by Donnie MacGowan
Imagine yourself in your home; it rains, sleets and snows through the long winter. Now imagine you are lying under cerulean blue skies bathed in healing sunlight on a warm golden sand beach, playing in bath-temperature water, and snorkeling among the brightly colored tropical fish and placid, but amazing sea turtles. Sound too good to be true? In West Hawaii, this soothing daydream is our day-to-day reality
Beaches of South Kohala and the Kona Coast
The site of West Hawaii’s newest beach park, this is a lovely white sand beach. Although there is little shade, the swimming and boogie boarding in the crystalline waters is primo. Strong currents and large waves call for respect, here; if the surf is up, don’t go in. Also, sometimes winter storm surf removes the sand to offshore, leaving a rocky shelf that is less fun than the sandy beach. Strong onshore breezes cause riptides and an influx of jellies.
Behind the beach on the north end is a small, inviting fresh-water pool. Don’t be seduced—it is bottomed by foul-smelling quicksand and is extremely nasty. There are sacred, native Hawaiian sites and ruins to the north of the beach. Please do not disturb them.
Park facilities include parking, picnic tables, restrooms, and water. Wild goats are frequently seen in this area.
One of the last, large, wilderness beaches in Polynesia, frankly, Makalawena is the finest beach on the island and the most beautiful beach setting to boot. This is the amazing beach you flew over just before you landed at Kona International Airport. This beach sports a series of coves, refreshing shade, big sand dunes, and a nice freshwater pond to rinse off in.
This beach is reached either by traveling the (extremely) 4WD road from the highway between mile markers 88 and 89, or by hiking about 15 to 20 minutes along an easy trail from Kekaha Kai State Park. The trail goes over rough pahoehoe and a’a flows and through keawe breaks, so shoes are required.
The land fronting the beach is owned by Bishop Estate/Kamehameha Schools and is slated to be turned into a development of condos and resorts; vigilance and protest on the part of locals and visitors is the only way we can keep this last, wild Kona beach wild.
Kekaha Kai State Park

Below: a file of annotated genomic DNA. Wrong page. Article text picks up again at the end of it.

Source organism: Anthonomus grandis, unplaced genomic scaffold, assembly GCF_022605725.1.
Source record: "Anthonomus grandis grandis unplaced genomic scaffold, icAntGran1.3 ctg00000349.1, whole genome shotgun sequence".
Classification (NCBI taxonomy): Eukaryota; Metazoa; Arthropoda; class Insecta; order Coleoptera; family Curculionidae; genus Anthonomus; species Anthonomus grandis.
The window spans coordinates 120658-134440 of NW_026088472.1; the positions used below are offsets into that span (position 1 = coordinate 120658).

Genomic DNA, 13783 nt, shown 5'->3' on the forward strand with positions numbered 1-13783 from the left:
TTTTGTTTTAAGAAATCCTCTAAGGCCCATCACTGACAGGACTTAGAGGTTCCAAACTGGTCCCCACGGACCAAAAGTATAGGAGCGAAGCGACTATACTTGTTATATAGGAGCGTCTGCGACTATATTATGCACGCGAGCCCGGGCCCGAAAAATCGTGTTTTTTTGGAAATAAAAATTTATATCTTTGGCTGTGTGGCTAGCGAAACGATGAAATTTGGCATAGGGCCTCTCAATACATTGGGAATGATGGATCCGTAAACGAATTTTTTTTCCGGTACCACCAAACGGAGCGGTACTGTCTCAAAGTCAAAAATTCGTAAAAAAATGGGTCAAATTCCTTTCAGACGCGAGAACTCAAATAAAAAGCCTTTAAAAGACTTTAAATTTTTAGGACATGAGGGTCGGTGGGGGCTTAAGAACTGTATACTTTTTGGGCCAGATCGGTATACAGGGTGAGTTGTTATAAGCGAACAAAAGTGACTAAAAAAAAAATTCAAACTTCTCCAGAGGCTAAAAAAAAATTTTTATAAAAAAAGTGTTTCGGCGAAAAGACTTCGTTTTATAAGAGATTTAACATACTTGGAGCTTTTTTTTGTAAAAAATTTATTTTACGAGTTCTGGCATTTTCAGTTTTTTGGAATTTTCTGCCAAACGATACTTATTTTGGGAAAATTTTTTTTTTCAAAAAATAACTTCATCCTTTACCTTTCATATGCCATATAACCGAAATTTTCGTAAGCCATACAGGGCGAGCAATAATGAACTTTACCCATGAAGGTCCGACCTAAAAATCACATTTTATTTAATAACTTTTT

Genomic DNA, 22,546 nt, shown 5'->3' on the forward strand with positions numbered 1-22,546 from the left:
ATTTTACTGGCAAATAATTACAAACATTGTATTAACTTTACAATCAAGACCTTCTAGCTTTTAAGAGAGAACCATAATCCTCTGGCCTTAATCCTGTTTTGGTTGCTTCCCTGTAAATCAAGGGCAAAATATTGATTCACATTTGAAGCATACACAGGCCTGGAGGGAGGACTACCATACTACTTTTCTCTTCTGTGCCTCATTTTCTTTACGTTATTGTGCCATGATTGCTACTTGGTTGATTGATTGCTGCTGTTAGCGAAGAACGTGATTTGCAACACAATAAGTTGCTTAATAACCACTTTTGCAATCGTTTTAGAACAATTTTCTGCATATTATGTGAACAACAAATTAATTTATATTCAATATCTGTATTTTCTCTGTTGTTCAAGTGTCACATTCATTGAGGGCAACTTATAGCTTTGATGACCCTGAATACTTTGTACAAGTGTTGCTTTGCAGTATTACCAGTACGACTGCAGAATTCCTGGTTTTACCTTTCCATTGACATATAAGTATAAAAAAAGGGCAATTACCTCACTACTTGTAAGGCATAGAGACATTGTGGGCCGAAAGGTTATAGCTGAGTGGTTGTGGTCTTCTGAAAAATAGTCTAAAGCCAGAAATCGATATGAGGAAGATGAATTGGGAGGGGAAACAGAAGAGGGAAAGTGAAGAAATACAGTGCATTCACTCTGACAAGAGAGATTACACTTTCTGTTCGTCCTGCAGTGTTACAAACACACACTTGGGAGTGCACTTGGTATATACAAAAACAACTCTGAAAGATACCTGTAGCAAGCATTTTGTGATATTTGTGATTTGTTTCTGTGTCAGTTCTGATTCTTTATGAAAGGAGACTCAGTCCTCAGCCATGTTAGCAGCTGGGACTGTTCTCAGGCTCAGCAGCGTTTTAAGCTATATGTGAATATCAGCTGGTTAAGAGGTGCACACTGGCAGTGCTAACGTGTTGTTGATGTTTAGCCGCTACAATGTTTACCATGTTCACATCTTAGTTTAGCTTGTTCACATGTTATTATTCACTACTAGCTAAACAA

A superbly wonderful set of beaches and one of Hawaii Island’s gem parks. The northernmost and loveliest beach is Mahai’ula and the smaller, less fine one is Ka’elehuluhulu Beach. The water is fine for swimming and boogie boarding but may be a little murky for ideal snorkeling. There are numerous small springs making the near-shore water a little cold.
The mansion of the original owners, the Magoons, can still be seen on the northern edge of the beach. Tours of the mansion have become scarce to sporadic in recent years; if you are interested, contact the Kona Historical Society.
Turn makai at the State Park sign, between mile markers 90 and 91; the road seems nasty to impassable but can be traveled by most passenger vehicles. Facilities include public restrooms and picnic tables, but no drinking water.
This small beach on the outskirts of Old Kailua Town is where boogie boarding was invented in the 1970s and is a favorite spot for surfers. Honl’s also has very nice snorkeling and is an excellent place to view the sunset and picnic. Remember when going into the water here, there is a fairly strong current to the north, so stay in the shallow reef area close to the beach. Parking is on both sides of Ali’i, but can be tight here during good surf; crossing Ali’i drive can be harrowing at certain times of the day. A new bathroom with running water has recently been constructed on the mauka (mountain) side of the road.
Loll in sand and sun under swaying palms, watch humpback whales dance in an exotic Kona sunset, snorkel among rainbow-colored fish on a protected reef or ride surf where the Kings of Hawaii defined the sport a thousand years ago! Kahalu’u is the choice destination of Kona Coast County Beach Parks.
Kahalu’u is the most popular snorkeling beach on the Island of Hawaii with good reason; protected from the open ocean by a seawall, the reef is also protected against commercial aquarium fishing. The snorkeling is in calm, shallow water and there is an abundance of fish—perhaps the best display on the island. Dozens of Hawaiian Green Sea Turtles call this bay home, thrilling the snorkelers. Numerous freshwater springs and shallow water bathers make the near-shore snorkeling unpleasantly cloudy, but about 100 feet offshore the water turns crystal clear and the display of coral is nothing short of amazing.